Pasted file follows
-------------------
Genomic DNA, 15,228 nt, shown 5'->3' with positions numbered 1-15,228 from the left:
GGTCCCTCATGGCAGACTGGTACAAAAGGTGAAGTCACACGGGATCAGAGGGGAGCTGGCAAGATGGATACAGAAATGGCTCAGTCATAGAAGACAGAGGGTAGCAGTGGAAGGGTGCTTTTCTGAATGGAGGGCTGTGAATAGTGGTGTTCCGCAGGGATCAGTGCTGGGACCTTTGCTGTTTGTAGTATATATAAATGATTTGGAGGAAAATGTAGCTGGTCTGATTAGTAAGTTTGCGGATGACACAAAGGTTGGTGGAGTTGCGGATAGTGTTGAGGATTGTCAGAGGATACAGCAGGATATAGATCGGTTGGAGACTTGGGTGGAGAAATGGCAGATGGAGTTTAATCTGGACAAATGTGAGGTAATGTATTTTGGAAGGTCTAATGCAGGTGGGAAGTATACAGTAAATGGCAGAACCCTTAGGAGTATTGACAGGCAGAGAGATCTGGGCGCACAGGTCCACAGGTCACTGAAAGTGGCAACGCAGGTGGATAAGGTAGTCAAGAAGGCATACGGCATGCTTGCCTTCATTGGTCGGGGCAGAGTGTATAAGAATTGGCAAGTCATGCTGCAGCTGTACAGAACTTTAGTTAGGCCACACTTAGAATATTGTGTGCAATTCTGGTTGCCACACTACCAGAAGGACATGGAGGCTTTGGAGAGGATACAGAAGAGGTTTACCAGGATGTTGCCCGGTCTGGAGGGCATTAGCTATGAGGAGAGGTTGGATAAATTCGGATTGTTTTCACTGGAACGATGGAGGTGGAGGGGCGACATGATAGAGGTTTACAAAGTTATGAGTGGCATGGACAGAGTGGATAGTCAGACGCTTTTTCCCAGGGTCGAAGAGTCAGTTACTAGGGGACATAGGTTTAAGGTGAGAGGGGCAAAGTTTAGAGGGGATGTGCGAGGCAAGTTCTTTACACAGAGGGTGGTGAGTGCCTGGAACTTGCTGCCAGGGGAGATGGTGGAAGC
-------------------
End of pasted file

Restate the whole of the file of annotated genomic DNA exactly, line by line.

Genomic DNA, 15,228 nt, shown 5'->3' with positions numbered 1-15,228 from the left:
GGTCCCTCATGGCAGACTGGTACAAAAGGTGAAGTCACACGGGATCAGAGGGGAGCTGGCAAGATGGATACAGAAATGGCTCAGTCATAGAAGACAGAGGGTAGCAGTGGAAGGGTGCTTTTCTGAATGGAGGGCTGTGAATAGTGGTGTTCCGCAGGGATCAGTGCTGGGACCTTTGCTGTTTGTAGTATATATAAATGATTTGGAGGAAAATGTAGCTGGTCTGATTAGTAAGTTTGCGGATGACACAAAGGTTGGTGGAGTTGCGGATAGTGTTGAGGATTGTCAGAGGATACAGCAGGATATAGATCGGTTGGAGACTTGGGTGGAGAAATGGCAGATGGAGTTTAATCTGGACAAATGTGAGGTAATGTATTTTGGAAGGTCTAATGCAGGTGGGAAGTATACAGTAAATGGCAGAACCCTTAGGAGTATTGACAGGCAGAGAGATCTGGGCGCACAGGTCCACAGGTCACTGAAAGTGGCAACGCAGGTGGATAAGGTAGTCAAGAAGGCATACGGCATGCTTGCCTTCATTGGTCGGGGCAGAGTGTATAAGAATTGGCAAGTCATGCTGCAGCTGTACAGAACTTTAGTTAGGCCACACTTAGAATATTGTGTGCAATTCTGGTTGCCACACTACCAGAAGGACATGGAGGCTTTGGAGAGGATACAGAAGAGGTTTACCAGGATGTTGCCCGGTCTGGAGGGCATTAGCTATGAGGAGAGGTTGGATAAATTCGGATTGTTTTCACTGGAACGATGGAGGTGGAGGGGCGACATGATAGAGGTTTACAAAGTTATGAGTGGCATGGACAGAGTGGATAGTCAGACGCTTTTTCCCAGGGTCGAAGAGTCAGTTACTAGGGGACATAGGTTTAAGGTGAGAGGGGCAAAGTTTAGAGGGGATGTGCGAGGCAAGTTCTTTACACAGAGGGTGGTGAGTGCCTGGAACTTGCTGCCAGGGGAGATGGTGGAAGC